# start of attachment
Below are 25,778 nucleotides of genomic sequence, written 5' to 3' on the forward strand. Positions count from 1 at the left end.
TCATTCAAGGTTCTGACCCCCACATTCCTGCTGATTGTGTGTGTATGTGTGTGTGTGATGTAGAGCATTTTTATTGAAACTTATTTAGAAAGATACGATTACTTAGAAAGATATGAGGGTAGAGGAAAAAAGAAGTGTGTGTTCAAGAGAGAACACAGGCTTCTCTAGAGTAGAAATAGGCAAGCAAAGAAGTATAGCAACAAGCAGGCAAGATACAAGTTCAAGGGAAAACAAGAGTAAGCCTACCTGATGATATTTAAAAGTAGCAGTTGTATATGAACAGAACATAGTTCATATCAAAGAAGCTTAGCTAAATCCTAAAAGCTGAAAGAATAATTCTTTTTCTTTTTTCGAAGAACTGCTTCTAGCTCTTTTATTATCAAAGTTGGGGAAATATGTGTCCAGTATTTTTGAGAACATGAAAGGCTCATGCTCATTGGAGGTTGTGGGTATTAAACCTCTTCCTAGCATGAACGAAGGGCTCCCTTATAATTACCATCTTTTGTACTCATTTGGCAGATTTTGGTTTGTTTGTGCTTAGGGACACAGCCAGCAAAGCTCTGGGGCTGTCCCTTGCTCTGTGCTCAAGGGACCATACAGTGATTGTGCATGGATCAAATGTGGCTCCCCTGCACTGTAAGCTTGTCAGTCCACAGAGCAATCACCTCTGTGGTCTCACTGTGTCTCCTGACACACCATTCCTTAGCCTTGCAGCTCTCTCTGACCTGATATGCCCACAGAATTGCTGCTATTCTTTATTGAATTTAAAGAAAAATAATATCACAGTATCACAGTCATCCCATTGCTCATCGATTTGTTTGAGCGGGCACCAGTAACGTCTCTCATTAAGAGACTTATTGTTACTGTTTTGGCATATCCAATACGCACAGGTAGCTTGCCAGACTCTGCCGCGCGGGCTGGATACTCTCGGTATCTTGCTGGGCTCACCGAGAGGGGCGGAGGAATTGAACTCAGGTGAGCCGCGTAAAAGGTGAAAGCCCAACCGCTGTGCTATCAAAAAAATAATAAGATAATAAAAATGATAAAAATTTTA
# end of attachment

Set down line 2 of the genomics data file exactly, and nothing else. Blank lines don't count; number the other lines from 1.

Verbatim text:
TCATTCAAGGTTCTGACCCCCACATTCCTGCTGATTGTGTGTGTATGTGTGTGTGTGATGTAGAGCATTTTTATTGAAACTTATTTAGAAAGATACGATTACTTAGAAAGATATGAGGGTAGAGGAAAAAAGAAGTGTGTGTTCAAGAGAGAACACAGGCTTCTCTAGAGTAGAAATAGGCAAGCAAAGAAGTATAGCAACAAGCAGGCAAGATACAAGTTCAAGGGAAAACAAGAGTAAGCCTACCTGATGATATTTAAAAGTAGCAGTTGTATATGAACAGAACATAGTTCATATCAAAGAAGCTTAGCTAAATCCTAAAAGCTGAAAGAATAATTCTTTTTCTTTTTTCGAAGAACTGCTTCTAGCTCTTTTATTATCAAAGTTGGGGAAATATGTGTCCAGTATTTTTGAGAACATGAAAGGCTCATGCTCATTGGAGGTTGTGGGTATTAAACCTCTTCCTAGCATGAACGAAGGGCTCCCTTATAATTACCATCTTTTGTACTCATTTGGCAGATTTTGGTTTGTTTGTGCTTAGGGACACAGCCAGCAAAGCTCTGGGGCTGTCCCTTGCTCTGTGCTCAAGGGACCATACAGTGATTGTGCATGGATCAAATGTGGCTCCCCTGCACTGTAAGCTTGTCAGTCCACAGAGCAATCACCTCTGTGGTCTCACTGTGTCTCCTGACACACCATTCCTTAGCCTTGCAGCTCTCTCTGACCTGATATGCCCACAGAATTGCTGCTATTCTTTATTGAATTTAAAGAAAAATAATATCACAGTATCACAGTCATCCCATTGCTCATCGATTTGTTTGAGCGGGCACCAGTAACGTCTCTCATTAAGAGACTTATTGTTACTGTTTTGGCATATCCAATACGCACAGGTAGCTTGCCAGACTCTGCCGCGCGGGCTGGATACTCTCGGTATCTTGCTGGGCTCACCGAGAGGGGCGGAGGAATTGAACTCAGGTGAGCCGCGTAAAAGGTGAAAGCCCAACCGCTGTGCTATCAAAAAAATAATAAGATAATAAAAATGATAAAAATTTTA